Partial purification and characterization of stomatal

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analysis revealed that the stomatal enzyme had two bands (M, of 11()(KK) and. 112000), crossreacting with PEPCase antibodies raised against PEPCase from ...

PHYSIOLOGIA PLANTARUM 87: 96-102, Copenhagen 1993

Partial purification and characterization of stomatal phosphoenoipyruvate carboxylase from Viciafaba Martin Denecke, Margot Schulz, Christoph Fischer and Heide SchnabI

Denecke, M.. Schulz. M,. Fischer, C. and SchnabI, H. 1993. Partial purification and characterization of stomata! phosphoenolpvruvate carbosylase from Vicia faba Physiol. Plant. 87; 96-102. Stomatal phosphoenoipyruvate carboxylase (PEPCase EC 4.1.1.31), extracted from abaxial epidermal peels of Vieia faba L. cv. Fruhe WeiBkeimige. was partially purified by ammoniumsulfate precipitation, and molecular sieve (Sepharose S-4(K)) and ion exchange (DEAE-Sepharose) chromatography. The partially purified enzyme, essentially free of a PEPCase isoform existing in mesophyll and epidermal cells, had a specific activity of 3(K) nkat m g ' protein at 2.S°C. Western immunobtot analysis revealed that the stomatal enzyme had two bands (M, of 11()(KK) and 112000), crossreacting with PEPCase antibodies raised against PEPCase from Kalanchoe daigremontiana. The native molecular mass of the enzyme (467000) points to a tetrameric subunit structure. The temperature optimum was found to be 35°C; cold treatments of PEPCase before assaying were accompanied by inactfvation. The energy of aetivation was calculated to 51 kJ moL'. 'The kinetic behaviour of the enzyme at fixed MgCl; concentrations is characterized by a pH optimum between pH 8.0-8.2 with or without 1 mM maiate or 5 mM glucose-6-phosphate (Glc-6-P). but a combination of both effectors resulted in a shift of the optimum to pH 7,6. The enzyme showed a pH sensitive inhibition by 1 miM malate and an activation by Glc-6-P, At low pH (6-7). Glc-6-P was able to compensate for the malate induced inhibition of the enzyme. Malate and G!c-6-P both affected K^ip^p, drastically and influenced V^^ at pH 7, but not at pH 8.3. The inhibition constant of malate was determined to be 1.2 mM at pH 7. From the Dixon plot, a competitive inhibition of malate was assumed under defined assay conditions. Key words - Glucose-6-phosphate, kinetics, malate. phosphoenoipyruvate carboxylase. purification, stomata, Vicia faba. M. Denecke. M, Schulz and H. Sehnabl fcorresponding author), tnstilulfiir Landwirtsehaftliche Botanik. Univ. Bonn, Meckenheimer Allee 176. W-53l)0 Bonn I. Germany.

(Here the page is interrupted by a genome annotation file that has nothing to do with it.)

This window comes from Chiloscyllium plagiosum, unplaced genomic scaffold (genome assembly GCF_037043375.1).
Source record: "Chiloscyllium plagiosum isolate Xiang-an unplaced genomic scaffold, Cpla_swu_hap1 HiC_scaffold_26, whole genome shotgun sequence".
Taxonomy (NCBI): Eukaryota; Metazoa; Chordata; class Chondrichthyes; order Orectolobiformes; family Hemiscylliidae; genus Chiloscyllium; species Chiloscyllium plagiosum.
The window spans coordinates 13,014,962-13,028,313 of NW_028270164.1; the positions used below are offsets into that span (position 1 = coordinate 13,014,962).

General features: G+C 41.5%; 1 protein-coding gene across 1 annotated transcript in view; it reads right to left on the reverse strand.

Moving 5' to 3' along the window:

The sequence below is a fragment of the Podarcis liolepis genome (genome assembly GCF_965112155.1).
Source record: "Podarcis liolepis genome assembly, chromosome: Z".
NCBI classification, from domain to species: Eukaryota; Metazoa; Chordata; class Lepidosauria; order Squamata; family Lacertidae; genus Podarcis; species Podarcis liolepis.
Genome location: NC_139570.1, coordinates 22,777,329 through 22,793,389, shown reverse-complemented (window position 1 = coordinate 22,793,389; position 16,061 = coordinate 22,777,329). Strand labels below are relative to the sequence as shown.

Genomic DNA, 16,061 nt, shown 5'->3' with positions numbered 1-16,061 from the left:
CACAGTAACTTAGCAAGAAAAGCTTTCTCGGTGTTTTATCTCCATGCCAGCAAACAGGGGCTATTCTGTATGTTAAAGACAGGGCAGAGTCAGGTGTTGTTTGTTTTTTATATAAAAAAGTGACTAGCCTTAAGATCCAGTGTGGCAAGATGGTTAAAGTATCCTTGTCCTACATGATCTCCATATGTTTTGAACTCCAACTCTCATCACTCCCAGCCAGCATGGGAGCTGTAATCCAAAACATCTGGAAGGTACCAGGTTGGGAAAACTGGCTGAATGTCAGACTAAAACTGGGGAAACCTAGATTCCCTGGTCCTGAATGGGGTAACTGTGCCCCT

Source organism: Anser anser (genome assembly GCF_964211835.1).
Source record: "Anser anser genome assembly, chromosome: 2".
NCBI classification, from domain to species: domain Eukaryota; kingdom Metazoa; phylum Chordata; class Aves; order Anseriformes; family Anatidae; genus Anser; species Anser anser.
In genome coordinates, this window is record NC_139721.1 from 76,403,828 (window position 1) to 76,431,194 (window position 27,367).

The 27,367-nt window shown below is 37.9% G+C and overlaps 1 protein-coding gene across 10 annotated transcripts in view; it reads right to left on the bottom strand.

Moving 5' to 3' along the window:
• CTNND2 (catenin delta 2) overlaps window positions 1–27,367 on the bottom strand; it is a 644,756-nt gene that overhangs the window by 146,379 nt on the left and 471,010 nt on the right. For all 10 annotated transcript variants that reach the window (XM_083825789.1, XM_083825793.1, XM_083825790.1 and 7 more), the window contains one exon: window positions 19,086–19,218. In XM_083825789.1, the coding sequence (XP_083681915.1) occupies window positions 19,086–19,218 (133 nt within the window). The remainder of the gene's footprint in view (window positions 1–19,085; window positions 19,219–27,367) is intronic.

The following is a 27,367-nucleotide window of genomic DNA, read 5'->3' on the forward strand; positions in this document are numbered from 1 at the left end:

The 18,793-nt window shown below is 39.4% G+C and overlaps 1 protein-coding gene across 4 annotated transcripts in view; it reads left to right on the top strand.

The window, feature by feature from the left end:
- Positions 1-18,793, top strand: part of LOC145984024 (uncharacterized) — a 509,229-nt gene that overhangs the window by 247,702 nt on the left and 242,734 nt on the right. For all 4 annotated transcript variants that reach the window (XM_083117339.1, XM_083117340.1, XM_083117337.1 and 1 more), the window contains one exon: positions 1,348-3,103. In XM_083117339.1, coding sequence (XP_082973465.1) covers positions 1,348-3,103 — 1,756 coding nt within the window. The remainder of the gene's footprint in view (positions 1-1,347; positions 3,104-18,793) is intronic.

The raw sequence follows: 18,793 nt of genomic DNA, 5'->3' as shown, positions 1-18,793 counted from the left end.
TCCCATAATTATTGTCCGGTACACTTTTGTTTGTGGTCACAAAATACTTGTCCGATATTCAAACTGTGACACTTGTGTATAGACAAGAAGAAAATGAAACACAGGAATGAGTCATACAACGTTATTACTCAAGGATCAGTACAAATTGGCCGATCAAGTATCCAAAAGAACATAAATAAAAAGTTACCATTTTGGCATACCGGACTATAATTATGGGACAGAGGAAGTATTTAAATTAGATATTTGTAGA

, introduction Phosphoenoipyruvate carboxylase (EC 4.1.1.31), occurring universally in higher plants, catalyses the irreversible carboxylation of phosphoenoipyruvate (PEP). The cytoplasmic enzyme plays an important regulatory role in the photosynthetic pathways of C4 and CAM plants. In these plants, specific PEPCase isoforms are found, which differ in their malate-dependent kinetic properties (Kluge et al. 1988, Echevarria et al. 1990, Jiao and ChoUet 1991). The enzyme also has various functions in C3 plants, including anapieurotic COj fixation and involvement in N, assimilation (O'Leary 1982,

Schuller et al. 1990). During the past two decades. attention has been focused on the role of PEPCase during physiological processes of stomatal movements, It is generally accepted that PEPCase catalyses the first step in malate production, a metabolite accumulating during stomatal opening that compensates K* uptake during the swelling of guard cells (SchnabI and Kottmeier 1984a,b, Kottmeier and SchnabI 1986, Outlaw 1990, SchnabI 1992). Whereas a large number of C4 and CAM isozymes, and C3 PEPCases from whole leaf tissue or from phototrophically cultured green tobacco ceils have been purified and intensively characterized, no stomatal

Received 14 July, 1992; revised 25 September, 1992 96

Physiol. Planl. 87. 1»3

PEPCase has been similary studied after purification (Miziorko et al. 1974, OXeary 1982, Sato et al, 1988). Biochemical properties of guard cell PEPCase were investigated with crude extracts either from guard cell protoplasts or from guard cell pairs dissected from freeze dried leaves (Schnabl and Kottmeier 1984a, Kottmeier and Schnab! 1986, Tarczynski and Outlaw 1990). However, determination of the enzyme activity in crude extracts can he influenced by endogenous effectors such as malate, Mg-', PEP, and K*, and modulations of PEPCase activity are to be expected in their presence. The swelling process of guard cell protoplasts is correlated with a decrease of the Kn^pj^p, as shown by Kottmeier and Schnabl (1986). Moreover, Michaike and Schnabl (1990) measured oscillations of PEPCase activity during the K*-induced volume increase of guard cell protoplasts. To avoid contaminations of low molecular weight effectors. Schnahl and Kottmeier (1984a) analyzed properties of stomatal PEPCase with desalted crude extracts from guard cell protoplasts. Outlaw et al. (1979) reported on guard cell PEPCase properties studied by histochemical techniques. However, the importance of PEPCase as a regulatory enzyme during stomatal opening and the various possibilities of activity modulations (e.g., light, abscisic acid, maSate, K*, pH) requires further investigation of PEPCase properties after purification. Starting with epidermal peels, we will focus here on the development of a purification procedure that yields an enzyme preparation essentially free from the isozymic forms associated with the mesophyll or epidermis (Schuiz et al. 1992). Furthermore, we will present some properties of the partially purified stomatal PEPCase,